Ineos will pull its backing if its new cycling team are caught cheating or doping, says owner Sir Jim Ratcliffe.
Team Sky formally became Team Ineos on Wednesday, having enjoyed unrivalled success with Sky's decade-long backing - winning eight Grand Tours.
But they have also faced several controversies and allegations of cheating.
"We did our due diligence. I have absolutely no interest in cheating or drugs," Ratcliffe told BBC Sport.
"The day that any of that enters our world we'll be exiting that world."
Four-time Tour de France champion Chris Froome had an anti-doping case brought against him and subsequently dropped by the UCI, cycling's world governing body, while former rider Sir Bradley Wiggins has faced questions over his use of medical exemptions for the drug triamcinolone to treat allergies.
The UK Anti-Doping Agency conducted a 14-month investigation into a 'mystery package' delivered to then team doctor Richard Freeman on the final day of Wiggins' successful Criterium du Dauphine bid in 2011, and brought no anti-doping charges.
Team Sky, Froome and Wiggins deny any wrongdoing in all three cases, and Ratcliffe - Britain's richest man - said he had spoken to general manager Sir Dave Brailsford about the issues.
"What's the point of winning a race if you cheat? There's no point in that really," Ratcliffe told BBC sports editor Dan Roan at the team's launch in Yorkshire.
"Also, I believe that if you have the best athletes in the world and the best training regimes, there's no need for any of those enhancements."
Ratcliffe, who founded chemical company Ineos, added that people "shouldn't condemn the sport" because of the prevalence of doping in cycling's past.
"It had turned a corner, it's the only reason we're there," he said.
"We did all our homework and have got procedures and people we are comfortable with."
'Takeover is not greenwashing'
Ratcliffe and Team Ineos principal Sir Dave Brailsford spoke at a news conference which was held at a secret location in order to prevent the attendance of protestors.
Ineos owns licences to conduct fracking at several locations across Yorkshire.
Ratcliffe said he would be disappointed but "wouldn't be totally surprised" if there are protests against the team during the Tour de Yorkshire, which runs from Thursday until Sunday.
He also defended his company's operations, saying Ineos has pioneered new methods of recycling plastic, adding that the majority of environmental groups he has met with are "ignorant" on the facts on fracking.
Environmental group Friends of the Earth said in a statement it was "concerned" over the new sponsorship and cited previous comments by Brailsford which stated the sport has "a special responsibility to the environment".
In an open letter, Friends of the Earth chief executive Craig Bennett said Ineos was attempting "to greenwash its highly damaging and polluting activities".
In response to accusation of greenwashing, Ratcliffe said: "It's got nothing to do with it at all.
"We have one half of our business where we have to deal with those issues - you're talking about plastic waste and fracking - we do have to deal with those things, but the sport thing is totally different."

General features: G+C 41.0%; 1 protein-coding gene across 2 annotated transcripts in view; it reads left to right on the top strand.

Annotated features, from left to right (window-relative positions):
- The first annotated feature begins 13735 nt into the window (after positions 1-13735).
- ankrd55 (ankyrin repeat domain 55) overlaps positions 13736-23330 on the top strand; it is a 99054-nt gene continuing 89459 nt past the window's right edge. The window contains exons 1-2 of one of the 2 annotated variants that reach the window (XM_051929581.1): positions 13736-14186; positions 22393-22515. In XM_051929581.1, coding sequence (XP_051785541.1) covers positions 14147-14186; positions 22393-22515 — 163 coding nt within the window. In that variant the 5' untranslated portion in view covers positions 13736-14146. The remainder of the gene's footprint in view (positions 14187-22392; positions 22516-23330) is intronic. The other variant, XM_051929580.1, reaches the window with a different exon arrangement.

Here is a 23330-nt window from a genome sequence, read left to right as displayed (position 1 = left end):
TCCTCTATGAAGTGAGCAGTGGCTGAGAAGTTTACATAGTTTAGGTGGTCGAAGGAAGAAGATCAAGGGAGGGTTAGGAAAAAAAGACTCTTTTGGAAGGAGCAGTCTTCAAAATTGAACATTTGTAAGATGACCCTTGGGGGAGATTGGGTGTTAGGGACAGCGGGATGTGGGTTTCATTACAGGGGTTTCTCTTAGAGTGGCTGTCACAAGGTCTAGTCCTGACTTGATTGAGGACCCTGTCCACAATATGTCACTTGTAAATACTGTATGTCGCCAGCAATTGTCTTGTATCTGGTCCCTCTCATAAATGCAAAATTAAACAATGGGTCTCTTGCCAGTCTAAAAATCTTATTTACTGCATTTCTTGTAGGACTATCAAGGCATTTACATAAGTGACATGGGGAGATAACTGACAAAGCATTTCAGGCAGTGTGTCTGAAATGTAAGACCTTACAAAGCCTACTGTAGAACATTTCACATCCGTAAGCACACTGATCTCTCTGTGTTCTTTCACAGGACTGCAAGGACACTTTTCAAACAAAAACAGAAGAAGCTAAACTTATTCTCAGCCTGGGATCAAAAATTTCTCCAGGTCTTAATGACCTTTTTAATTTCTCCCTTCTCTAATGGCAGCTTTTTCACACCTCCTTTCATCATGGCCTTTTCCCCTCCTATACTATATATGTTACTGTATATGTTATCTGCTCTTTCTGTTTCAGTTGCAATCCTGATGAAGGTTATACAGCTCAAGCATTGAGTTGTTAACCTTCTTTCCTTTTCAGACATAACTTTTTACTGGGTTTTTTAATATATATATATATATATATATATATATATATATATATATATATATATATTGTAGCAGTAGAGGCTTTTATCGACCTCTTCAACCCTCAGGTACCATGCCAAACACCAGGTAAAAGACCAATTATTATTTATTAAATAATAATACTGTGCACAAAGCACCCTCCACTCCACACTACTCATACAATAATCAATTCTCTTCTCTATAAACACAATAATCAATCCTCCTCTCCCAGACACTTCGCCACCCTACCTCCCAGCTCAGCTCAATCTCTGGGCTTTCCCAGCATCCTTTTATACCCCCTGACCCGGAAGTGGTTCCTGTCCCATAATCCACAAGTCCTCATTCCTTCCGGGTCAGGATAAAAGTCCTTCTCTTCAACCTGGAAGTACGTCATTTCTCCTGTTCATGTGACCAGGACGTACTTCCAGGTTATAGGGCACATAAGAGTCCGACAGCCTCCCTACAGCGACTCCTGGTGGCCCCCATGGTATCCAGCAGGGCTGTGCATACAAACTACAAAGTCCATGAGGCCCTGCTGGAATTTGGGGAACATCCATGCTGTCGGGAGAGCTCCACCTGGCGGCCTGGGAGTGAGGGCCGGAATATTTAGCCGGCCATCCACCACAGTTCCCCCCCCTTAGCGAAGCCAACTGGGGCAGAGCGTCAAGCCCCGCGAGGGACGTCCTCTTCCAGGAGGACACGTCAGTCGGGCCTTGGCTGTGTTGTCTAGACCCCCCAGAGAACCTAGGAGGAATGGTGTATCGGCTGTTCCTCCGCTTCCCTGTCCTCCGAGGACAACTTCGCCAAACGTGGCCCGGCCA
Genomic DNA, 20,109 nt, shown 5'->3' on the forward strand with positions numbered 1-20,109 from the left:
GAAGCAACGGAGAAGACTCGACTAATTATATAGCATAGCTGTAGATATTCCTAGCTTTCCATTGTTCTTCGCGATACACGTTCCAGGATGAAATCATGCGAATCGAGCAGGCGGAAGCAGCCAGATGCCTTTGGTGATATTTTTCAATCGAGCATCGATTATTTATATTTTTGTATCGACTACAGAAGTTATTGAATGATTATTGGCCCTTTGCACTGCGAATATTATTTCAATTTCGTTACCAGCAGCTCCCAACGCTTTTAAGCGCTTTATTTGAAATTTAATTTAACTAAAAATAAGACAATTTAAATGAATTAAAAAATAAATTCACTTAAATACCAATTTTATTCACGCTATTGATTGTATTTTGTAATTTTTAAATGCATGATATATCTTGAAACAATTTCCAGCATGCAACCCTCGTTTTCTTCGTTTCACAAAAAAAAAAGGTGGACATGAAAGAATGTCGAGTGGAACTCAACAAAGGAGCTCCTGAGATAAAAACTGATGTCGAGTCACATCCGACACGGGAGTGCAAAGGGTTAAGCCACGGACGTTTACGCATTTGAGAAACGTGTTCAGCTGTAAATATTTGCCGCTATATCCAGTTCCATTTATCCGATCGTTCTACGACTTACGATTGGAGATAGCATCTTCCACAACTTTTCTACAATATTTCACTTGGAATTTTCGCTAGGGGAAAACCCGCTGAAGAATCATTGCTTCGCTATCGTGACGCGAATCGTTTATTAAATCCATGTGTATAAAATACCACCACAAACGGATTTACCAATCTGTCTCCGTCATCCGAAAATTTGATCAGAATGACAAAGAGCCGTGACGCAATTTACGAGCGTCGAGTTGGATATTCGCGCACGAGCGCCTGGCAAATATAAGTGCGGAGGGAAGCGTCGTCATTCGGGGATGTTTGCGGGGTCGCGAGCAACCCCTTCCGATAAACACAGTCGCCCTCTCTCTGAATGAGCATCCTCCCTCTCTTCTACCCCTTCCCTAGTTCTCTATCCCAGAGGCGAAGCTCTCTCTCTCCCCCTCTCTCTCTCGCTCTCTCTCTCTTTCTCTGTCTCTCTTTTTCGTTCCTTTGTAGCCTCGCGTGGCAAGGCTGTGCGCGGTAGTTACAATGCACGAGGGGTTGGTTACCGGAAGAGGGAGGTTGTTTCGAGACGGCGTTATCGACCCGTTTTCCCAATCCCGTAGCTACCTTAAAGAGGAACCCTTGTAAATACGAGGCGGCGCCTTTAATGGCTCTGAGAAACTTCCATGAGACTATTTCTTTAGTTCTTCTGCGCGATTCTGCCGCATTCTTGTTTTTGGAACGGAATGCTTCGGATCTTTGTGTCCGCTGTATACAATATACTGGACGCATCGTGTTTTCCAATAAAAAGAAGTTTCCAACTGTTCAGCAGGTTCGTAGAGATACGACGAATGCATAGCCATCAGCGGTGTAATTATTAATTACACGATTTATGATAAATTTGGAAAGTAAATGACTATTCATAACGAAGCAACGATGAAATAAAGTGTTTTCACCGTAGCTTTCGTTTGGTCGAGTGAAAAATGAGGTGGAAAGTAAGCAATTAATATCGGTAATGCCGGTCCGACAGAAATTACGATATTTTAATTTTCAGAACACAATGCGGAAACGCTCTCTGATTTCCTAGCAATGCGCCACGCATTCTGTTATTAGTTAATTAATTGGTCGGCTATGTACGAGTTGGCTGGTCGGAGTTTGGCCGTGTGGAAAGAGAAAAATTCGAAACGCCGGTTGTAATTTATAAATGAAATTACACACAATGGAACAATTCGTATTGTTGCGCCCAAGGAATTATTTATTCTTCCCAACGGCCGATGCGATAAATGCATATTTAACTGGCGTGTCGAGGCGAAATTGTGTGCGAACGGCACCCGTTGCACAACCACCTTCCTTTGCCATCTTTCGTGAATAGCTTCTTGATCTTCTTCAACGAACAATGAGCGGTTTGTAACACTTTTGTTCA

Brailsford said he is "very comfortable" with the ownership of his cycling team and that it did not contradict their previous commitment to Sky's pledge to remove all single-use plastic by 2020.
"Ineos are not dumping the plastic in the ocean, what they are doing is they can change the process of manufacturing to try and make everything more recyclable," he told BBC Sport.
"There is an opportunity with Jim to be part of the solution.
"Is it inappropriate? I don't think it is. We haven't reneged in any way shape or form on our single-use plastic goals."
He added: "I'm not an expert in chemicals; I'm an expert in trying to make Chris ride his bike faster. But when I did come to educate myself, I realised there's a very simplistic view and when you dive down into it and take the effort you can find out there's a very different view.
"I'm very comfortable with the situation we're in."
Brailsford said the team's new branding was beneficial "in some respects" as a clean slate after past controversies, but added: "It's the same team and same philosophy. New owner and we're moving forward into a bright new future."
Froome said questions should be asked of other teams with similar backers. Petrochemical companies Total and Gazprom both sponsor professional cycling teams.
"If you can ask so much of certain sportspeople and not others, especially when there are other energy companies in the peloton and not a word is said to those teams or riders, then I don't think this is fair," he said.
'Never say never on Chelsea' - Ratcliffe
Ratcliffe said he is a "tortured Manchester United fan" but has previously been linked with a £2bn bid to buy Chelsea from current owner Roman Abramovich.
When asked if he remained interested in buying Chelsea, he said: "You never say no, but I don't know where those conversations will finish."
In 2017, Ratcliffe bought football club FC Lausanne-Sport, who play in the Swiss second tier.
"We've dipped our toe in the water with football, it's a very different sport," he said.
"It's quite a complicated sport and world, so we're in the process of learning. We haven't got to where we've got to in our chemicals and business world by being rash and impetuous and stupid, obviously.
"We're not in a desperate hurry to get to the end game in football."